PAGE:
The church bombings on Easter Sunday in Sri Lanka were reportedly in retaliation for the Mosque shooting in New Zealand last month.

Where does it end?

You disrespect me and I will disrespect you.

You beat up one of my tribe, I attack three of yours.

You kill one of mine, I kill five of yours.

You kill ten of mine, I kill twenty.

And so it escalates. But what if there was another path? What if we could stop this inevitable back-and-forth retaliation process? What if someone at some point in that chain of misery responded with kindness, forgiveness and mercy.

Jesus called on his followers to follow the path of peace. “You have heard that it was said, ‘Eye for eye, and tooth for tooth.’ But I tell you, do not resist an evil person. If anyone slaps you on the right cheek, turn to them the other cheek also” (Matt: 5:30-39)

“You have heard that it was said, ‘Love your neighbour and hate your enemy.’ But I tell you, love your enemies and pray for those who persecute you, that you may be children of your Father in heaven. “

That is how we break the pattern. This is how we stop the bloodshed.

Anzac day has fallen in the same week as Easter. It doesn’t happen often, but when it does it throws us back to this issue. As we remember all the horrible (and all too often senseless) destruction and hatred of these increasing distant wars. We find ourselves saying “Never again”, but peace does not come from wishing anymore than it comes from the barrel of a gun. It comes because we commit ourselves to the path of peace. Eventually we need to find it in ourselves to forgive our enemies.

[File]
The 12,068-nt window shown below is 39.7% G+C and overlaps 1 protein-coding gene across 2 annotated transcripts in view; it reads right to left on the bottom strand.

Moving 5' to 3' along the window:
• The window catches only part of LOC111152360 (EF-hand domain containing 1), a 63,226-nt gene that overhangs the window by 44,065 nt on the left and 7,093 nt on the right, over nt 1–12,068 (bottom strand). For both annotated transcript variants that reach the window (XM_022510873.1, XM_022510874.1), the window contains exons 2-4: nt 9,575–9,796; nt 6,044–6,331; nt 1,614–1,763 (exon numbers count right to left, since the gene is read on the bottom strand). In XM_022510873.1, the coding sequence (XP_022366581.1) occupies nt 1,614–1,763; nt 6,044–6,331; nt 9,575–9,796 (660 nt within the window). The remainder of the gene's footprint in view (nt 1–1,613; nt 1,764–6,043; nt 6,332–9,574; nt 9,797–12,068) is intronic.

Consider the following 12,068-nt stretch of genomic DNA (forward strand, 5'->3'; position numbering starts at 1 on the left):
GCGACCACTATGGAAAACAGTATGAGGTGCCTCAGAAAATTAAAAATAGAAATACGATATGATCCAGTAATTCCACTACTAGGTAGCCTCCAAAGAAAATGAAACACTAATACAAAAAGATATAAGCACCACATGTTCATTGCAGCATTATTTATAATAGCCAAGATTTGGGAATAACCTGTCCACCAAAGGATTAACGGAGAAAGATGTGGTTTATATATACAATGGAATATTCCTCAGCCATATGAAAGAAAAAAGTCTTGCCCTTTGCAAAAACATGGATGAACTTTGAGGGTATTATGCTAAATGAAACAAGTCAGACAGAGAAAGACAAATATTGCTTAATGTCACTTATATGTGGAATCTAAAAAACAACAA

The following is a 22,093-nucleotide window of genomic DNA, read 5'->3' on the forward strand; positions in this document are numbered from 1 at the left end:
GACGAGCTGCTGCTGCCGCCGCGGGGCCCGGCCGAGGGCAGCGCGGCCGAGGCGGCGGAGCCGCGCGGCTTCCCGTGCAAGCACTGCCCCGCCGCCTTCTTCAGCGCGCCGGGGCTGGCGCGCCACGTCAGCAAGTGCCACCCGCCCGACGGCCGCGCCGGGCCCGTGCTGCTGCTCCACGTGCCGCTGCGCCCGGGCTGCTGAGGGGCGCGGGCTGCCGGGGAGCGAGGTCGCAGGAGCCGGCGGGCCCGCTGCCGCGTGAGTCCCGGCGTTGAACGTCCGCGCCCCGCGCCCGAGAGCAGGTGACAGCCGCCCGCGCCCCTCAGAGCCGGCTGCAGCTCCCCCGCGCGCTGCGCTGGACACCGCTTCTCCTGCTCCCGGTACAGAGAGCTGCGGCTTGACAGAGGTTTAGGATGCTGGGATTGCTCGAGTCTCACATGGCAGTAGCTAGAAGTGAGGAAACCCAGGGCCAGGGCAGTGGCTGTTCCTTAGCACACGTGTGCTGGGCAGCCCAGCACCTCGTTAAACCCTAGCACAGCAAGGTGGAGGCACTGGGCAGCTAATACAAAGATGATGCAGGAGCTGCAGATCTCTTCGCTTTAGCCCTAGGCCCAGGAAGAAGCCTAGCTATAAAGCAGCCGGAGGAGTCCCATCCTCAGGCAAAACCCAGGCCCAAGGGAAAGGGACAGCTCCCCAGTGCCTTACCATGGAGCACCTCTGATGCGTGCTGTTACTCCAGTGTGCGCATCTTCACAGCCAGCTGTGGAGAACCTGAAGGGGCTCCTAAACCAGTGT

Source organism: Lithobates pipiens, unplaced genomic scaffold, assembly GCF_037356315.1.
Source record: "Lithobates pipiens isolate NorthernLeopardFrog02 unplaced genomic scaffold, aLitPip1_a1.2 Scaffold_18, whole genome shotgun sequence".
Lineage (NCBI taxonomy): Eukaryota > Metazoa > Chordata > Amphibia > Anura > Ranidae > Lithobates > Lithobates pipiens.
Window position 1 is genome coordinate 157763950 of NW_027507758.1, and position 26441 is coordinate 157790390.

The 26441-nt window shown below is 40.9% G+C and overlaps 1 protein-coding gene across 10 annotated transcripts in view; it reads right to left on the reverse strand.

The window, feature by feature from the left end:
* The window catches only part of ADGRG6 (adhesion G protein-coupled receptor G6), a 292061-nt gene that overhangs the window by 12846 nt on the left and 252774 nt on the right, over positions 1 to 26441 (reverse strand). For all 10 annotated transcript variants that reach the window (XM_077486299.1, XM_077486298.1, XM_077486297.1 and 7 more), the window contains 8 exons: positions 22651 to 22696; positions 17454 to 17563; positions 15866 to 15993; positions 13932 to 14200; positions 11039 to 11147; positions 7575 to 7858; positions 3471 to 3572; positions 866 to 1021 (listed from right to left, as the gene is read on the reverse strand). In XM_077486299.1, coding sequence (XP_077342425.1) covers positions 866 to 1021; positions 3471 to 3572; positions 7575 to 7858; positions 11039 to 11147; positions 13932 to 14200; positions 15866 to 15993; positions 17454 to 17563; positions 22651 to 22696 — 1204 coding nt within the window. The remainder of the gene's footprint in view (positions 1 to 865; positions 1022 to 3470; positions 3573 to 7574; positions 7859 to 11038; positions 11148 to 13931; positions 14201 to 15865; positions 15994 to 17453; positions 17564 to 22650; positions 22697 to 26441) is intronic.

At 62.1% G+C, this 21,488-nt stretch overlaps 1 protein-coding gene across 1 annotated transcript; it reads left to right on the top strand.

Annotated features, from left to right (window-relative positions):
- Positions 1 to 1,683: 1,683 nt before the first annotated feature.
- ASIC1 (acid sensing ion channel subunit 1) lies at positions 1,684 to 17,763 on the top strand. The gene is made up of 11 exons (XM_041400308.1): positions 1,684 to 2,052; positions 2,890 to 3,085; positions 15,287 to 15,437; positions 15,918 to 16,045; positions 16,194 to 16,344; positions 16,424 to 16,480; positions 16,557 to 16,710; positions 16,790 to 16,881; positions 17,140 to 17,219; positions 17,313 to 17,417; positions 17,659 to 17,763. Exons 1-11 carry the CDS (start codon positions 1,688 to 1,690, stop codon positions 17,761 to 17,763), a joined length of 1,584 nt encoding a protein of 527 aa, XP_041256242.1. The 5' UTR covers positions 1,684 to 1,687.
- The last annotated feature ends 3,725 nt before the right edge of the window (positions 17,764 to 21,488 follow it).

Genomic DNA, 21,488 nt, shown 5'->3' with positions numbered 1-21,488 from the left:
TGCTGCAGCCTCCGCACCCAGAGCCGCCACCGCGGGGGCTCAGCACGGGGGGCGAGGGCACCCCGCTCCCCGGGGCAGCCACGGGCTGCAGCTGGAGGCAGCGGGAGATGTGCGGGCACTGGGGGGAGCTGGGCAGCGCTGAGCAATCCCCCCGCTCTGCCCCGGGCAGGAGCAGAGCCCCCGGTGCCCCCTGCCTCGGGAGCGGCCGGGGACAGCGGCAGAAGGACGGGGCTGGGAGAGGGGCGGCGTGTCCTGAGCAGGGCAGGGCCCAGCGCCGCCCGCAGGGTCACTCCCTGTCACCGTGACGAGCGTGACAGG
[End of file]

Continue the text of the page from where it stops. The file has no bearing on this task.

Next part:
We have to walk the path of peace if we hope to arrive at the destination where war and weapons of war are obsolete. The Anzac Day dawn service at Gallipoli takes place in a garden where the battlefield used to be. If only we and our leaders could consistently embrace his message of loving our enemy – blessing those who curse us, doing good to those who hate us, overcoming evil with good, and casting out darkness with light.

The Easter story shows us how Jesus followed this path. He modelled enemy love for us. He taught us how to turn the other cheek, bless those who curse and overcome evil with good. We have seen his path. We truly honour our Anzac heroes when we choose to follow the path of Jesus. The story of Easter is that God chose to stop the retaliation game on the cross. You kill my son, I forgive you. You cry out with hatred, I respond with love.

This is the gospel, and it’s good news.

Brian Spencer, Minister